Shopping Tools


Technical Analysis: Anatomy of a Supercar - Road Test Data

The road to 250 mph is a technically fascinating one.

By Gordon Murray / Photos by Stephane Foulon

The Bugatti Veyron 16.4 is no doubt the result of many thousands of engineering hours, and certain elements of the car are indeed cutting-edge concept and design. The two main areas that demonstrate new technology are the engine and the transmission.

The engine itself is an engineering wonder and includes some interesting new anti-knock sensing. The gearbox and gear-change system are right up to date utilizing dual-wet clutches and twin layshafts. In my opinion, this is the only way to go to attain quick, smooth gearchanges for a vehicle without a manual clutch. Most semiautomatic systems are violent in their application and not very satisfying from a driver's point of view. The Veyron gearchange is fast and extremely well applied. The complete powertrain is a great showcase for the parent company, Volkswagen AG. Another area where the car is pushing boundaries is with its electronic control systems and, in particular, their application. I drove the Bugatti on the road and on the track, which demonstrated just how seamlessly the chassis and powertrain functions have been sewn together.

The chassis/body structure is hybrid like the last Bugatti (EB110) with carbon fiber used for the primary structure and aluminum alloy for the body and front crash structure. In this respect, the all-carbon McLaren F1 and the RTM (Resin Transfer Molding) carbon Mercedes-Benz SLR McLaren are, in fact, more advanced. Carbon-ceramic brakes are used as with the Porsche GT and the SLR.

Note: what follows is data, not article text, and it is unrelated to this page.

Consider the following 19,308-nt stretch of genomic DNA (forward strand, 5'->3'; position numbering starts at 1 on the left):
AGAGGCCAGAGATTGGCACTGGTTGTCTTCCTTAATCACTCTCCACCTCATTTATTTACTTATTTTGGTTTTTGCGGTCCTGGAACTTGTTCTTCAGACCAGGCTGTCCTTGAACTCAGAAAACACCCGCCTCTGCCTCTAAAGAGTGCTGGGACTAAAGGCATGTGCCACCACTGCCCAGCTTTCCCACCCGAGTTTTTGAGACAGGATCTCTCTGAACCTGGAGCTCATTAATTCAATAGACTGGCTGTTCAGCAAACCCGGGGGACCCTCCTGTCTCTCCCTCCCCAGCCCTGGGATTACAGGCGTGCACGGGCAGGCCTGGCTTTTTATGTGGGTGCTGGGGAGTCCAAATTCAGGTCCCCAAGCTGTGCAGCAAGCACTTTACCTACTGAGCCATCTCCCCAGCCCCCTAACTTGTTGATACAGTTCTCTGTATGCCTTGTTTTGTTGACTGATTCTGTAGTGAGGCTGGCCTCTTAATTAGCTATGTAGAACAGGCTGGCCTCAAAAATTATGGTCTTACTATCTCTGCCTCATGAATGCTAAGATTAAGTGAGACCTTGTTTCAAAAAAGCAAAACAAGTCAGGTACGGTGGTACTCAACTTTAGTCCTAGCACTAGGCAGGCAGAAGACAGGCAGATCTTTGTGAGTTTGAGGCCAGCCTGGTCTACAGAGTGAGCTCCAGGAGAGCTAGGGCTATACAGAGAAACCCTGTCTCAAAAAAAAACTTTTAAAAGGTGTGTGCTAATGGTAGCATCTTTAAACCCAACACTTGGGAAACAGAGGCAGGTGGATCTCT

The aerodynamics is interesting and complex. The design and development have been directed at problem-solving in the areas of cooling and vehicle stability. At such high speeds, the basic shape of the Veyron will generate a lot of lift. Add to this a large frontal area and 10 radiators and heat exchangers, and suddenly here's where the 1001 hp [metric horsepower] dissipates at 250 mph! The CDA figure [drag coefficient x frontal area] is at the high end of the scale for rear-engine sports cars. At these sorts of speeds, a massive amount (often three or four times the net figure) of downforce has to be generated to overcome the basic lift in order to achieve the target figure for net downforce. The Veyron is a full ground-effect vehicle like the McLaren F1 and Ferrari Enzo. The downforce increases as a square of the speed, so there are large forces to design for at speeds approaching Vmax [top speed] — these forces eat into available suspension travel and can cause high-speed stability problems.

Compounding this problem is that ground-effect cars are notoriously sensitive to ride height and pitch changes. I solved these problems on the F1 by having just enough downforce for high-speed stability and by giving the driver a manual control over the rear wing for a 50-percent increase in downforce at lower speeds. The F1 is also designed with an automatic "air brake," which deploys when the chassis ECU detects a certain combination of speed and deceleration. The air brake increases the CD but more important, interacts with the ground-effect forces by increasing the tail vortex and base suction, which results in an increase in downforce of 100 percent and a rearward movement of the aerodynamic center of pressure of about 4 ft., which helps negate the pitch problem. The Veyron uses the McLaren air brake system but also has a hydraulic ride-height control system, which optimizes the ride heights and chassis incidence for different speeds and loads. The F1 goes a little further with automatic brake cooling and fan-assisted boundary control for the rear diffuser.


Pages: 1 2 3 4

  • Stumble It
  • Yahoo! Buzz